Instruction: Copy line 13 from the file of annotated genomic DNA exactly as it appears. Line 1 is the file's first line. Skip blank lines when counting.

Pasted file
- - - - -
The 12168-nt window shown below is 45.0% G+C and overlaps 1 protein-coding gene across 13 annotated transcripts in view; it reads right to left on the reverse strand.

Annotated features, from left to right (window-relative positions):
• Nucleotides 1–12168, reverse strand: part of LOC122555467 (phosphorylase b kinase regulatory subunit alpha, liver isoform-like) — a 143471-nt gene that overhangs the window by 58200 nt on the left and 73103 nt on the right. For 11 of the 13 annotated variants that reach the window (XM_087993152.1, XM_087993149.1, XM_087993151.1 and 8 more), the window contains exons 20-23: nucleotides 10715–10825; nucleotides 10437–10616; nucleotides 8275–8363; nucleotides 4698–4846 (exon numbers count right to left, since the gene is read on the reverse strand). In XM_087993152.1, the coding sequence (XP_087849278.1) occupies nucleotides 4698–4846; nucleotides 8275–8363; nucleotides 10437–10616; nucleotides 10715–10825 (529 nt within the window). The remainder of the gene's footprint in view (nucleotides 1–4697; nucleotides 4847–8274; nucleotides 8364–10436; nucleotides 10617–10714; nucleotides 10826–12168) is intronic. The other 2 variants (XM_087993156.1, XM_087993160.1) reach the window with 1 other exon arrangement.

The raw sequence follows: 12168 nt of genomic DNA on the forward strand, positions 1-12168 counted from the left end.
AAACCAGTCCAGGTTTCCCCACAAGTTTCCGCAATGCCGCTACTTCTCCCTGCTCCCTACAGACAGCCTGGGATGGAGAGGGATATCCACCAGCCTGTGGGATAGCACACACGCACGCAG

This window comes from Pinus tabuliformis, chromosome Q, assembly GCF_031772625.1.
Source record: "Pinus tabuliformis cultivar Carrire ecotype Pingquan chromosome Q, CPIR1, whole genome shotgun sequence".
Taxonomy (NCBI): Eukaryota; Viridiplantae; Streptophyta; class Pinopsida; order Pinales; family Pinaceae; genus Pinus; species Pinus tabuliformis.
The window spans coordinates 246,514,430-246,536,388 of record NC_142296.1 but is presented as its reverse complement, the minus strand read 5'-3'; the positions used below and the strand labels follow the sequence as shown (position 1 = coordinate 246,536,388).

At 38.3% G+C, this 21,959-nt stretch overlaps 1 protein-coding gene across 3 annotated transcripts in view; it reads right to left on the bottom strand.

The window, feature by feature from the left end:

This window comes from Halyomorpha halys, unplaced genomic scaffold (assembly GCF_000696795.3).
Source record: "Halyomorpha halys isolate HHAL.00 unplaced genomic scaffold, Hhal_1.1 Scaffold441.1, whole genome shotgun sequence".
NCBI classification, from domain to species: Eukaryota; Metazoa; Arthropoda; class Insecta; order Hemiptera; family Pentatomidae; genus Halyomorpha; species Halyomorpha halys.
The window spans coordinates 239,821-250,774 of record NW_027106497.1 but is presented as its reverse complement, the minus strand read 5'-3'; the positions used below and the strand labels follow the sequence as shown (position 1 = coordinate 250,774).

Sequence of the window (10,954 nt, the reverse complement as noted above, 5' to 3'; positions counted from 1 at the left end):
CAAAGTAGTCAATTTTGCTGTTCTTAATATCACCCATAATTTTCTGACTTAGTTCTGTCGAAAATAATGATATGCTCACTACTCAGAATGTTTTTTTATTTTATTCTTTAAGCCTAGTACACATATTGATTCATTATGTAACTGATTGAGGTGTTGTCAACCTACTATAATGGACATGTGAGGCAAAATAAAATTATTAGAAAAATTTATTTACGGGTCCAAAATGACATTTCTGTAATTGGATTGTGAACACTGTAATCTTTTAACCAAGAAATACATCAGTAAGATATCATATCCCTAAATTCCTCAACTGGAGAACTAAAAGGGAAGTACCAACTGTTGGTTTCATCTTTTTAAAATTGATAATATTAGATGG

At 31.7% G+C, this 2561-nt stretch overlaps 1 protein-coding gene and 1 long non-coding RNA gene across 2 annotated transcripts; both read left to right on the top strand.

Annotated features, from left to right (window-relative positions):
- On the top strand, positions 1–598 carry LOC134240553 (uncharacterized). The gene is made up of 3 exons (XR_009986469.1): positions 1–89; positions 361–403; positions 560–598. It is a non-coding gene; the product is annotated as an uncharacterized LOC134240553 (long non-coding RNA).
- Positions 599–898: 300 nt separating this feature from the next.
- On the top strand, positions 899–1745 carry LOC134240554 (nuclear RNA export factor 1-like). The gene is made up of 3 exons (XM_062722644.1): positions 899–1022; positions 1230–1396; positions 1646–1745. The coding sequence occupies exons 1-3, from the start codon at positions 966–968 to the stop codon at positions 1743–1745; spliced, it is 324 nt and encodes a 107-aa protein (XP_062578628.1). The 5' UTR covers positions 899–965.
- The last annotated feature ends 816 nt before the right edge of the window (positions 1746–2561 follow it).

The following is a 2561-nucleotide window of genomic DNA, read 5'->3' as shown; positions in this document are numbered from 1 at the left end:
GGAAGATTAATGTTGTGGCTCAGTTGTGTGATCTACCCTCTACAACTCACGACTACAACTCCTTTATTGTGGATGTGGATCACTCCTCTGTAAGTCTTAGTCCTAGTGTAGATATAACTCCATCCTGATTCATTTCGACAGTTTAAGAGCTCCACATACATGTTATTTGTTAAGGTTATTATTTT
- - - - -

Source record: "Halyomorpha halys isolate HHAL.00 unplaced genomic scaffold, Hhal_1.1 Scaffold441.1, whole genome shotgun sequence".